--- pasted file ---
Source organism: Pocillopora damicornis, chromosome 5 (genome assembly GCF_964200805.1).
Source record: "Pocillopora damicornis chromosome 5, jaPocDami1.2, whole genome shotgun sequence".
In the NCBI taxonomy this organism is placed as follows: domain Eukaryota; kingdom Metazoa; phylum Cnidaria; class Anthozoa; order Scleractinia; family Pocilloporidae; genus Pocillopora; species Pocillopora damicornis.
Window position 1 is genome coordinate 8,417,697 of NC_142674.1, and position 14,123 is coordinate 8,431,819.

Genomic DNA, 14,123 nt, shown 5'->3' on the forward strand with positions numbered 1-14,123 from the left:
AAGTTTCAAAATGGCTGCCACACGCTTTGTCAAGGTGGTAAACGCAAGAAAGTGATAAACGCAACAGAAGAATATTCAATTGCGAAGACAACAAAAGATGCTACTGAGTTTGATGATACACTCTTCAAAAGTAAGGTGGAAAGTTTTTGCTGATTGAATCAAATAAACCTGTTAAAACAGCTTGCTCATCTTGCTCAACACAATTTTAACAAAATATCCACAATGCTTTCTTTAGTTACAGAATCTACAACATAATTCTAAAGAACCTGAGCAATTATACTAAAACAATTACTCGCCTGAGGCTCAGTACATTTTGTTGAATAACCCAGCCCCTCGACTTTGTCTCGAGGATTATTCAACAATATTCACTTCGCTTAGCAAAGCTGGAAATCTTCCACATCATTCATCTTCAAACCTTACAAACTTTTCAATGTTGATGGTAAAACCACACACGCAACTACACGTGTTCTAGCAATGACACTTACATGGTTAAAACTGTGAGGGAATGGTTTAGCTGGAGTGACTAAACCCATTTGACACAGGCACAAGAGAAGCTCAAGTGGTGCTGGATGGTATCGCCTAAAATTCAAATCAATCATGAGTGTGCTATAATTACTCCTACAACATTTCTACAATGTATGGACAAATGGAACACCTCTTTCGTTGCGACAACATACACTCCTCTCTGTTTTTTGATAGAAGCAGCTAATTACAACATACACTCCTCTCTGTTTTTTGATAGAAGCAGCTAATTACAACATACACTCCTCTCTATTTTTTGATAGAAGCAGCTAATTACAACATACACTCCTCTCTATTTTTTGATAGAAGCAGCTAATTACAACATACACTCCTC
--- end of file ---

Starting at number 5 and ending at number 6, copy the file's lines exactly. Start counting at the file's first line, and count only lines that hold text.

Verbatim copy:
Genomic DNA, 14,123 nt, shown 5'->3' on the forward strand with positions numbered 1-14,123 from the left:
AAGTTTCAAAATGGCTGCCACACGCTTTGTCAAGGTGGTAAACGCAAGAAAGTGATAAACGCAACAGAAGAATATTCAATTGCGAAGACAACAAAAGATGCTACTGAGTTTGATGATACACTCTTCAAAAGTAAGGTGGAAAGTTTTTGCTGATTGAATCAAATAAACCTGTTAAAACAGCTTGCTCATCTTGCTCAACACAATTTTAACAAAATATCCACAATGCTTTCTTTAGTTACAGAATCTACAACATAATTCTAAAGAACCTGAGCAATTATACTAAAACAATTACTCGCCTGAGGCTCAGTACATTTTGTTGAATAACCCAGCCCCTCGACTTTGTCTCGAGGATTATTCAACAATATTCACTTCGCTTAGCAAAGCTGGAAATCTTCCACATCATTCATCTTCAAACCTTACAAACTTTTCAATGTTGATGGTAAAACCACACACGCAACTACACGTGTTCTAGCAATGACACTTACATGGTTAAAACTGTGAGGGAATGGTTTAGCTGGAGTGACTAAACCCATTTGACACAGGCACAAGAGAAGCTCAAGTGGTGCTGGATGGTATCGCCTAAAATTCAAATCAATCATGAGTGTGCTATAATTACTCCTACAACATTTCTACAATGTATGGACAAATGGAACACCTCTTTCGTTGCGACAACATACACTCCTCTCTGTTTTTTGATAGAAGCAGCTAATTACAACATACACTCCTCTCTGTTTTTTGATAGAAGCAGCTAATTACAACATACACTCCTCTCTATTTTTTGATAGAAGCAGCTAATTACAACATACACTCCTCTCTATTTTTTGATAGAAGCAGCTAATTACAACATACACTCCTC